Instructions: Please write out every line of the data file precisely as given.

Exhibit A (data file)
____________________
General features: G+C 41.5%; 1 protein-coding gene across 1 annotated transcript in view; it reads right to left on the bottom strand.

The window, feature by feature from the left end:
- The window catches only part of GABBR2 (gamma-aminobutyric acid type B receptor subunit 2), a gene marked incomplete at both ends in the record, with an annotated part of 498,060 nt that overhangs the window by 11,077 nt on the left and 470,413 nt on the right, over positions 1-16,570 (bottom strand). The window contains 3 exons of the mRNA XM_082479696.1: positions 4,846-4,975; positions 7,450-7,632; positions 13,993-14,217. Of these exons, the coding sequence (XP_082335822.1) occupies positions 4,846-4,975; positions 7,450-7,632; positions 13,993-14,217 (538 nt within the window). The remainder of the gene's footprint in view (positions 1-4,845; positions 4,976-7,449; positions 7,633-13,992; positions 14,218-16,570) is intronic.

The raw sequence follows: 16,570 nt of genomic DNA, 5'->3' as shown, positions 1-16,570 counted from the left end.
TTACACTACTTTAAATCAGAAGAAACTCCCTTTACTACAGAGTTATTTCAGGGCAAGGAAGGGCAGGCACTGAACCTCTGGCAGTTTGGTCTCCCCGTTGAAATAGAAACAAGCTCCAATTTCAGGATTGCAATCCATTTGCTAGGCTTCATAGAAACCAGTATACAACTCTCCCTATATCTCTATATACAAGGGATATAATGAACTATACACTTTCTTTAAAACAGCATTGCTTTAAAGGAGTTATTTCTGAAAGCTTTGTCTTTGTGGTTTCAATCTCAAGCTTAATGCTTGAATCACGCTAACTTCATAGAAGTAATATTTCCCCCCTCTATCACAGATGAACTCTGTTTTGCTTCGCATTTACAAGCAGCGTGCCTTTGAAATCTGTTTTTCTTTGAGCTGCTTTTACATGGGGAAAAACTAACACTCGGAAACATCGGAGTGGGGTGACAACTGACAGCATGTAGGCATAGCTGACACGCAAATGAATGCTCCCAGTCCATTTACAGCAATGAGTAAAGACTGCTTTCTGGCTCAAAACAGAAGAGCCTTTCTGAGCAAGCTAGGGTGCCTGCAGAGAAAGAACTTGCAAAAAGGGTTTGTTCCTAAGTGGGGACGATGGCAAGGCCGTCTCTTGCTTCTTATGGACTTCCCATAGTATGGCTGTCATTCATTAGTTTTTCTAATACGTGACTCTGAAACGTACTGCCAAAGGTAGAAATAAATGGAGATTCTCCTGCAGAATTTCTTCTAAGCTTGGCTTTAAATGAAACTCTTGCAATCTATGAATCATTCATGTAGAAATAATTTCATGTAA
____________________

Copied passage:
General features: G+C 41.5%; 1 protein-coding gene across 1 annotated transcript in view; it reads right to left on the bottom strand.

The window, feature by feature from the left end:
- The window catches only part of GABBR2 (gamma-aminobutyric acid type B receptor subunit 2), a gene marked incomplete at both ends in the record, with an annotated part of 498,060 nt that overhangs the window by 11,077 nt on the left and 470,413 nt on the right, over positions 1-16,570 (bottom strand). The window contains 3 exons of the mRNA XM_082479696.1: positions 4,846-4,975; positions 7,450-7,632; positions 13,993-14,217. Of these exons, the coding sequence (XP_082335822.1) occupies positions 4,846-4,975; positions 7,450-7,632; positions 13,993-14,217 (538 nt within the window). The remainder of the gene's footprint in view (positions 1-4,845; positions 4,976-7,449; positions 7,633-13,992; positions 14,218-16,570) is intronic.

The raw sequence follows: 16,570 nt of genomic DNA, 5'->3' as shown, positions 1-16,570 counted from the left end.
TTACACTACTTTAAATCAGAAGAAACTCCCTTTACTACAGAGTTATTTCAGGGCAAGGAAGGGCAGGCACTGAACCTCTGGCAGTTTGGTCTCCCCGTTGAAATAGAAACAAGCTCCAATTTCAGGATTGCAATCCATTTGCTAGGCTTCATAGAAACCAGTATACAACTCTCCCTATATCTCTATATACAAGGGATATAATGAACTATACACTTTCTTTAAAACAGCATTGCTTTAAAGGAGTTATTTCTGAAAGCTTTGTCTTTGTGGTTTCAATCTCAAGCTTAATGCTTGAATCACGCTAACTTCATAGAAGTAATATTTCCCCCCTCTATCACAGATGAACTCTGTTTTGCTTCGCATTTACAAGCAGCGTGCCTTTGAAATCTGTTTTTCTTTGAGCTGCTTTTACATGGGGAAAAACTAACACTCGGAAACATCGGAGTGGGGTGACAACTGACAGCATGTAGGCATAGCTGACACGCAAATGAATGCTCCCAGTCCATTTACAGCAATGAGTAAAGACTGCTTTCTGGCTCAAAACAGAAGAGCCTTTCTGAGCAAGCTAGGGTGCCTGCAGAGAAAGAACTTGCAAAAAGGGTTTGTTCCTAAGTGGGGACGATGGCAAGGCCGTCTCTTGCTTCTTATGGACTTCCCATAGTATGGCTGTCATTCATTAGTTTTTCTAATACGTGACTCTGAAACGTACTGCCAAAGGTAGAAATAAATGGAGATTCTCCTGCAGAATTTCTTCTAAGCTTGGCTTTAAATGAAACTCTTGCAATCTATGAATCATTCATGTAGAAATAATTTCATGTAA